All I had to do was run to the hardware store and buy some screws that were long enough to reach through. The mounting nuts that go beneath the front bracket are just wide enough that the screws can nearly slide right through. The nuts almost give the perfect spacing needed for the front bracket, however they are raised off the board slightly by the raised nubs sticking through from the back plate. The nubs are too large to use the plastic spacers that normally install with the bracket. It can make the pump a bit tighter than the factory install, so be careful not to crank down on the screws when you get to that final step.
Raijintek Orcus 280 RBW Closer Look
Once you fully install the unit, you can sit back and enjoy how the Orcus 280 looks. Like 240mm unit before, the block doesn’t have a pump built on top of it. The circular object you see is actually a flow meter. I’ve seen comments that somewhat appropriately described it as the cooler’s fidget spinner. The side of the block has a large plug, which can make refilling the cooler pretty easy. The huge benefit here is that even though you can’t add a component to the loop, you can maintenance the fluid pretty easily and add to the units longevity.
The pump is the only piece that has a braided cable. I would have liked the same treatment on the fan cables at the least, but all wires are solid black in color so it isn’t a real concern. Don’t forget that the wire coming off the block is only for the addressable RGB lighting. The radiator looks almost identical to other aluminum ones, with the notable exception of a tiny plug on the end. The spot is a bit small for using as a fill port, but it’s and excellent spot to bleed air out of the unit and top off the fluid.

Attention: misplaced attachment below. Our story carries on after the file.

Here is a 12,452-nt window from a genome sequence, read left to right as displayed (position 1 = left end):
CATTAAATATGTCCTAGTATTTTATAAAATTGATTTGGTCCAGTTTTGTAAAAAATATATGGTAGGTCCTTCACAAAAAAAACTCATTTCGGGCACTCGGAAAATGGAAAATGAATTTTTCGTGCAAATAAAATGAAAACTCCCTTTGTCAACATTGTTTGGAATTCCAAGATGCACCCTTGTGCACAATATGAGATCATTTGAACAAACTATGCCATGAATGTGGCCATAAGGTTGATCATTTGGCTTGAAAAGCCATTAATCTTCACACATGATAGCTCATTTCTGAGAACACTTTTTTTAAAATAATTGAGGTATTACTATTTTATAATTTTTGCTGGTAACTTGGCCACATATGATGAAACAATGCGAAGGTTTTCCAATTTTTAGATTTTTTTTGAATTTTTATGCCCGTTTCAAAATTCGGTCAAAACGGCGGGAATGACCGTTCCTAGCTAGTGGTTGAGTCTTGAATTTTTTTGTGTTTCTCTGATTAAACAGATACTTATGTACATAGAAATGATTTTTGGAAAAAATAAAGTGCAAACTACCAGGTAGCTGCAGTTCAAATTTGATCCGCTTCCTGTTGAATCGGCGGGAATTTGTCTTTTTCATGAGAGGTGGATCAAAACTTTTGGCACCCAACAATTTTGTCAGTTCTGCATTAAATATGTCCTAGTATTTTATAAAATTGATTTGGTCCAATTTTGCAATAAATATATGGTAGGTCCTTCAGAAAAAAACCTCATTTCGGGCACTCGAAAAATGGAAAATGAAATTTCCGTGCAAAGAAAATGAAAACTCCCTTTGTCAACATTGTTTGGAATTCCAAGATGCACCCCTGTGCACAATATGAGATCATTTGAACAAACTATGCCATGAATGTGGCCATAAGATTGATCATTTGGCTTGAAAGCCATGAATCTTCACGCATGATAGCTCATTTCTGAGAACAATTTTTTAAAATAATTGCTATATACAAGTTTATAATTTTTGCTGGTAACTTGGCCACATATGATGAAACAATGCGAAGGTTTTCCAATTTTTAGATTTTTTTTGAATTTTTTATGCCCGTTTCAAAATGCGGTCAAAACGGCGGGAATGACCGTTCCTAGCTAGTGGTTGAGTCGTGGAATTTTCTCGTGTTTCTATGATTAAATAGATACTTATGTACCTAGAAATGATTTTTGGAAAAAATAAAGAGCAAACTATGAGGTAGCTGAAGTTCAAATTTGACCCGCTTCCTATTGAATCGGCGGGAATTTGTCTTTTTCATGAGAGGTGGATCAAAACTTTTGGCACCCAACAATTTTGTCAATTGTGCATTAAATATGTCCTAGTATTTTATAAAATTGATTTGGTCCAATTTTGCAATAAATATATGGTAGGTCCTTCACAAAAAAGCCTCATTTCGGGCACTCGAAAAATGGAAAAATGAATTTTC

Lighting Control and RGB Patterns
The Orcus 280 is controlled by an addressable RGB header on the motherboard. You can plug directly into the header, but many boards have two addressable ones tops. Instead, you can run a cable from the single header that’s included with Raijintek’s control box. Move the switch to the motherboard side, and you’re all set. However, if your board doesn’t have the capability or you don’t want to use it, the control box can give you a variety of lighting effects controlled by an included remote.
Raijintek doesn’t give you a ton, but you have some good options to choose from. There’s several dual tone patterns programed in, and the spectrum color scheme has a few different patterns you can select. The lighting is pretty vibrant and seemed to fit excellently with the other components in my build. Oddly enough, I ended up with a solid color to match my lighting scheme, but I love the addressable options regardless. I’ll let the pictures do the rest of the talking as I move on to the testing.